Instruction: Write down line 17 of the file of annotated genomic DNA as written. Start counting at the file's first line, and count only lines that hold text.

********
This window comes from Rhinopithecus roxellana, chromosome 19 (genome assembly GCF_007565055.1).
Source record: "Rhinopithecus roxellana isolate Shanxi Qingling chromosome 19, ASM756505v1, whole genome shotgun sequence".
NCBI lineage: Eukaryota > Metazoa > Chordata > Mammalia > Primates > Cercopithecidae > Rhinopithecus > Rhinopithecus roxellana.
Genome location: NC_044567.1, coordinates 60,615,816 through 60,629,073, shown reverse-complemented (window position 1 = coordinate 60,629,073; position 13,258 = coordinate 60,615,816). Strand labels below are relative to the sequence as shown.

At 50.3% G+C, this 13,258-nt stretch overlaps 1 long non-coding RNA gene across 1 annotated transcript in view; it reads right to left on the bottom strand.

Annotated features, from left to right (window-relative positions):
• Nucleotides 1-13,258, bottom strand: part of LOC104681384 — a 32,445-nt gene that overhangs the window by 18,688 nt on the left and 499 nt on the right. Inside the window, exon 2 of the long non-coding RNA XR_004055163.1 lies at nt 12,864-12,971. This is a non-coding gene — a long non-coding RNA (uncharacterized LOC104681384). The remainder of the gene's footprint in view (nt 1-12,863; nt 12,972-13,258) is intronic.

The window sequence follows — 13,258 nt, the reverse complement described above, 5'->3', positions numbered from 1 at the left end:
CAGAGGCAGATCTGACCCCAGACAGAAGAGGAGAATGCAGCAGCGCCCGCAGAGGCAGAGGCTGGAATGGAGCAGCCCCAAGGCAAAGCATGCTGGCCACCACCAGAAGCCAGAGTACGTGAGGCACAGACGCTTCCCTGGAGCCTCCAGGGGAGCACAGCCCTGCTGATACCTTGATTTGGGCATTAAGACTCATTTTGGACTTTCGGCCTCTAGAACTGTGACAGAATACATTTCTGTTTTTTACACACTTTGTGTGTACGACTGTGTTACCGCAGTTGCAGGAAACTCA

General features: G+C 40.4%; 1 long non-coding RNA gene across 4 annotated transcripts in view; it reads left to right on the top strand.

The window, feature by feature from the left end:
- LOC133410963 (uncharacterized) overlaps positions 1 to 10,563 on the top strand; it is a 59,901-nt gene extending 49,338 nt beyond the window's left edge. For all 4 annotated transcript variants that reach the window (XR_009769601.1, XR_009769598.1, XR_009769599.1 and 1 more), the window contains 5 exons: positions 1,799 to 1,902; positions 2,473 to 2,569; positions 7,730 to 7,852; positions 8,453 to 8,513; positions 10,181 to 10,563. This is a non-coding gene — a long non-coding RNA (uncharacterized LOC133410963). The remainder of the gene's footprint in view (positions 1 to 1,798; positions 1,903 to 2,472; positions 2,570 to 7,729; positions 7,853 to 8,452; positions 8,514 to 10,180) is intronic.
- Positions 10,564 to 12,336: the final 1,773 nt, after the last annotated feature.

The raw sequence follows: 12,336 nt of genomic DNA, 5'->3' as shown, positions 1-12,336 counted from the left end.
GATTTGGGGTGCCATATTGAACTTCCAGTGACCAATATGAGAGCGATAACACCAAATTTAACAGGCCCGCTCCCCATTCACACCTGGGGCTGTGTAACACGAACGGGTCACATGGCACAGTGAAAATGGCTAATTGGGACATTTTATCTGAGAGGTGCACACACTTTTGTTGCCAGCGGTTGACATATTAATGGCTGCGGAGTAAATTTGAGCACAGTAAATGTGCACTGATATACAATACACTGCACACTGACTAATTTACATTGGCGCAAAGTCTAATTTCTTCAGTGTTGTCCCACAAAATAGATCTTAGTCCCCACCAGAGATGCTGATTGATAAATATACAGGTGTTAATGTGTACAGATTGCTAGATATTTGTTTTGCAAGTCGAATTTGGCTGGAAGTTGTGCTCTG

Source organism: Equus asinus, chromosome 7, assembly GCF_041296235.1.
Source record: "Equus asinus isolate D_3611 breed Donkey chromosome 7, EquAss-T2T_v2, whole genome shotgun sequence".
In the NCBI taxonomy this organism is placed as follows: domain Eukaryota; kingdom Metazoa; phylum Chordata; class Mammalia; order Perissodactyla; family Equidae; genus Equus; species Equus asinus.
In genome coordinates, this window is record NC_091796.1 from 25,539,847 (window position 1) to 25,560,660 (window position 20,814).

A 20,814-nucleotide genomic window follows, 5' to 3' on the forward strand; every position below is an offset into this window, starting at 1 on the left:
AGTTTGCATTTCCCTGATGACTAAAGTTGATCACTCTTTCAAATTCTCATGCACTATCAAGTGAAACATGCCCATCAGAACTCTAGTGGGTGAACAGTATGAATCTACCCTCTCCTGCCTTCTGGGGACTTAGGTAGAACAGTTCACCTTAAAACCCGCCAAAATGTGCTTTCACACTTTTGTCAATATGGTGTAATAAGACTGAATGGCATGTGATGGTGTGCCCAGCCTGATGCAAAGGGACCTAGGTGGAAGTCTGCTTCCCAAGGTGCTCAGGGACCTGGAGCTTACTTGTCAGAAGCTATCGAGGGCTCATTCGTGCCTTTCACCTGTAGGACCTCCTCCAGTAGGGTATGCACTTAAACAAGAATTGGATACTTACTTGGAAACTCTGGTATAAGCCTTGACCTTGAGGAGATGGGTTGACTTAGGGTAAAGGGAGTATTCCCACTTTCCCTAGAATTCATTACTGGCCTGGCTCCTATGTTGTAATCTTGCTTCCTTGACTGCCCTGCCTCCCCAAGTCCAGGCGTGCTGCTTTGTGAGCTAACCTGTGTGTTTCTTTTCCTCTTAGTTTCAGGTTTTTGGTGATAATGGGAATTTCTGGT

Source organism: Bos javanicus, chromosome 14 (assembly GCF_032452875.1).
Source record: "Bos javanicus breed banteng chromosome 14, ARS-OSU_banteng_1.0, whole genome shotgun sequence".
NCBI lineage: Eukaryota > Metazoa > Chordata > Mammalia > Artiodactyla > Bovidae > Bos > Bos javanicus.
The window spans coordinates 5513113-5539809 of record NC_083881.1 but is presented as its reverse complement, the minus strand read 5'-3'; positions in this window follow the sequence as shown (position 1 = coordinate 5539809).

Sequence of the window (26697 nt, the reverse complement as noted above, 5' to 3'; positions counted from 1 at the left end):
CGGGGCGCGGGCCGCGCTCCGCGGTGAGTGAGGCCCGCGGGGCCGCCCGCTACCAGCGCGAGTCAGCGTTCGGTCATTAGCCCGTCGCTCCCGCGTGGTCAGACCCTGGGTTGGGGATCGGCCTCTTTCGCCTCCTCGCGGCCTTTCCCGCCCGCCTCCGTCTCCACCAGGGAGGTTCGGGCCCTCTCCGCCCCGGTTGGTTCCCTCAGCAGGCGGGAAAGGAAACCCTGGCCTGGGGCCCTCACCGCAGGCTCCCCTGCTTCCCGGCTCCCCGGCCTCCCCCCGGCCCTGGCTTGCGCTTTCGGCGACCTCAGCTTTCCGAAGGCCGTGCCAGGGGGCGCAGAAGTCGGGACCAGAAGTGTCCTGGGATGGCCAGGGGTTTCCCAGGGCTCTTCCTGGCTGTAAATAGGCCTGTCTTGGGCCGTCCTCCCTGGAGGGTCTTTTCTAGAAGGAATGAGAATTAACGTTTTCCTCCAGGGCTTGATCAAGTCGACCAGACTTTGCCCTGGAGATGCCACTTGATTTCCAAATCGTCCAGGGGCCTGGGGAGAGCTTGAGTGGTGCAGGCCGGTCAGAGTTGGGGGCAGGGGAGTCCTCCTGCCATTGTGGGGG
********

Source record: "Equus asinus isolate D_3611 breed Donkey chromosome 7, EquAss-T2T_v2, whole genome shotgun sequence".